Don't Let the 'Urgent' Overtake the 'Important'
Entrepreneurs, Small Business Experts, Consultants, Speakers
Recently, at our consulting firm, we were scheduled to begin strategy work with a new client. But, the night before our session, he emailed us, asking to postpone the meeting until the next week. He had something come up at the last minute that he felt couldn’t be put off.
We were able to accommodate his request but suggested that he put off the meeting by only a few hours rather than days. We warned him not to let the urgent overtake the important, a concept Stephen Covey popularized with his Time Management Matrix.
We have written before about urgent vs. important as it applies to decision-making, but wanted to address the topic again as it affects priorities and time management. The difference between the two is key to proper time management and vital to growing a business.
First, we need to define the two concepts. An "urgent item" is a task crying out for immediate attention, one that demands your attention. "Important" tasks are those that, once done, will add significant value to your organization.These are the tasks that move you forward. Tasks can be one or the other or else neither urgent nor important. Let’s look at each in more detail.
Neither urgent nor important
Some tasks are neither urgent nor important. These are the things that occupy our time but don’t add value to our organizations or personal lives, and no one is begging us to do them.
However, most of us spend at least part of each day on these time-wasters. Time spent browsing social media platforms, reading articles or posts that have no educational value or playing games or apps that distract us from more valuable activities fall into this category.
According to Statista, Americans spend about an hour a day playing video games, and Telegraph reports that browsing social media accounts can suck up close to another two hours each day. Obviously, if you are spending your precious time on items that are neither urgent nor important, it is time to quit cold turkey. Delete that game app from your phone. Relegate browsing your social media platforms to a few minutes after hours. We believe that you will find that you don’t miss the distractions.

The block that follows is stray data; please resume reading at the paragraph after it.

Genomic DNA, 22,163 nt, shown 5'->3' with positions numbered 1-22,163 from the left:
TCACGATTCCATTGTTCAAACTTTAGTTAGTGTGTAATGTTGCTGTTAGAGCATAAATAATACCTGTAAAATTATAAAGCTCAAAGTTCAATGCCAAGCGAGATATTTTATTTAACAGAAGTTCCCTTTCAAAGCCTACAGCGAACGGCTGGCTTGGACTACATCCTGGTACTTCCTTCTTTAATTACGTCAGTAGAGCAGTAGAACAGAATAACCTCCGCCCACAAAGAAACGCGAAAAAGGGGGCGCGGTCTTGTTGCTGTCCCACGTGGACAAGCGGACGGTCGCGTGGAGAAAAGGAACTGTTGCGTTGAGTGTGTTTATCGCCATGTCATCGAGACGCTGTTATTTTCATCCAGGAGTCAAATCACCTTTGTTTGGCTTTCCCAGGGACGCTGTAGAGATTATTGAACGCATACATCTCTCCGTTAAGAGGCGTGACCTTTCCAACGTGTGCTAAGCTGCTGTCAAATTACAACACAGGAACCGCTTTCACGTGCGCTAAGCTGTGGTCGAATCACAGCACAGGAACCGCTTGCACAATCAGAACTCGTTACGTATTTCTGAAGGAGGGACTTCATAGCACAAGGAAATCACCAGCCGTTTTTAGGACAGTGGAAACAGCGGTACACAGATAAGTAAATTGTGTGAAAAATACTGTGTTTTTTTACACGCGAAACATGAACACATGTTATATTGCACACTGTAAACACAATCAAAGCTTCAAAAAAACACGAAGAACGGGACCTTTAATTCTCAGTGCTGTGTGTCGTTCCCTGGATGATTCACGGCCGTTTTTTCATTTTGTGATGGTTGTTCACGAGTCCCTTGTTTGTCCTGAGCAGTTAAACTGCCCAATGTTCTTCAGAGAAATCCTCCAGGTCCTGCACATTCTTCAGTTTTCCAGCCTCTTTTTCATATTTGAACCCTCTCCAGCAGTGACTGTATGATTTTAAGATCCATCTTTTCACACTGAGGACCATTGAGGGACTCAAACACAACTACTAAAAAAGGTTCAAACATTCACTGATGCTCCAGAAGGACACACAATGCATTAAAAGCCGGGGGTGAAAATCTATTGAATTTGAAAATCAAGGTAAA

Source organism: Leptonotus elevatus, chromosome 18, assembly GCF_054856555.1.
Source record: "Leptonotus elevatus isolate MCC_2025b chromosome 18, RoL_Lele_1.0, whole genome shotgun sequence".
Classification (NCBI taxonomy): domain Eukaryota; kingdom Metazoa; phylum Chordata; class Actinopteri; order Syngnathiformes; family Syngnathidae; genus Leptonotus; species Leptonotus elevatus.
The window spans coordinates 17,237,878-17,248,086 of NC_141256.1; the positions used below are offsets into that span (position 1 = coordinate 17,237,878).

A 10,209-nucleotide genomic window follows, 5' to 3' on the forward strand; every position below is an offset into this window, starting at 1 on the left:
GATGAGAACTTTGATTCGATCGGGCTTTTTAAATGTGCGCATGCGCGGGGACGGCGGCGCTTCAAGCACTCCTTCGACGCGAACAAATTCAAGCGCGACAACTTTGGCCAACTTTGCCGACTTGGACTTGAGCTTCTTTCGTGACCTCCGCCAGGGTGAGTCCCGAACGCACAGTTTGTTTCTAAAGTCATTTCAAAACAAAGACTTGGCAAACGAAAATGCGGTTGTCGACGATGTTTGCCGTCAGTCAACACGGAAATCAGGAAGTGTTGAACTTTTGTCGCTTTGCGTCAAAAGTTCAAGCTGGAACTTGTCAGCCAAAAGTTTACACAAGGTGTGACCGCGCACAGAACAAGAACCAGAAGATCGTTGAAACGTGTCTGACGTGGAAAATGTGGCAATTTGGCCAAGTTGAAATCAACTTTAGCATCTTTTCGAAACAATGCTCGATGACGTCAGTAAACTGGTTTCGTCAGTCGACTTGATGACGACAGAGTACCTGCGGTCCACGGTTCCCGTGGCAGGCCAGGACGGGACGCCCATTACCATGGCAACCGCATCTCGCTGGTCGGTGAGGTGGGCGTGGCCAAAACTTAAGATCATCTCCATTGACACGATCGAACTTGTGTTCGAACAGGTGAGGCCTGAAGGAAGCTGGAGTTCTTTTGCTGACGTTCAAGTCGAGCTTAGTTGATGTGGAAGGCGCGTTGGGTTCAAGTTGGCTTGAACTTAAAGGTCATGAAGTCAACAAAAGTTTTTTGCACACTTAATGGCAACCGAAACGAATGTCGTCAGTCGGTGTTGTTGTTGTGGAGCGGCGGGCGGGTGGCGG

"Urgent" tasks are those that beg for your attention but don’t necessarily add value. These are ringing phones, spam emails and texts, employees who repeatedly ask the same questions or regularly scheduled meetings that don’t produce results. Often, we believe we need to take care of these items, to “clear the decks” and move on to more important matters. This is the wrong approach. Always tackle important tasks first and get to the urgent, but not important, tasks later. It is easy to spend hours on unimportant tasks.
Urgent and important
Many tasks fall into the "urgent and important" category. Remember, these are matters that need your attention immediately and add value to the organization. These include customer/client issues and concerns, banking and financial matters and legal matters.
Most people recognize these items as important and act accordingly. To make sure you get to your urgent and important tasks each day, first make sure you have a to-do list. Review the items on the list and put stars by the three most critical tasks. Do these first. Once complete, put stars beside the next three most important tasks and complete those. If you do this, you will make sure you focus on the things that require your attention and are the most important to complete.
The category that is the most neglected on this matrix is "important" but not "urgent." Important tasks include developing employees or yourself to improve skills, documenting and improving processes and systems, developing metrics, researching better methods, organizing and planning. While all of these types of tasks can improve you and your organization, they are not urgent.
No one is screaming for you to document your processes. However, if you do document them, you will have a training tool for current and future employees and a way to improve quality. As we say, the first step to improve quality is to document your processes. Becoming more organized can add hours of productive time to your week, and developing a metric can alert you to problems before they get out of control.
"Important"tasks are critical to an organization’s success, but easy to put off because there is no urgency attached to completing them. To make sure you don’t fall into this trap, assign each important task to a single person with a completion date.
It's easy to let the urgent overtake the important. However, if you can prioritize your time to take care of those tasks that are both urgent and important, and schedule time and resources to ensure you tackle the important-but-not urgent items, you will create a more successful organization.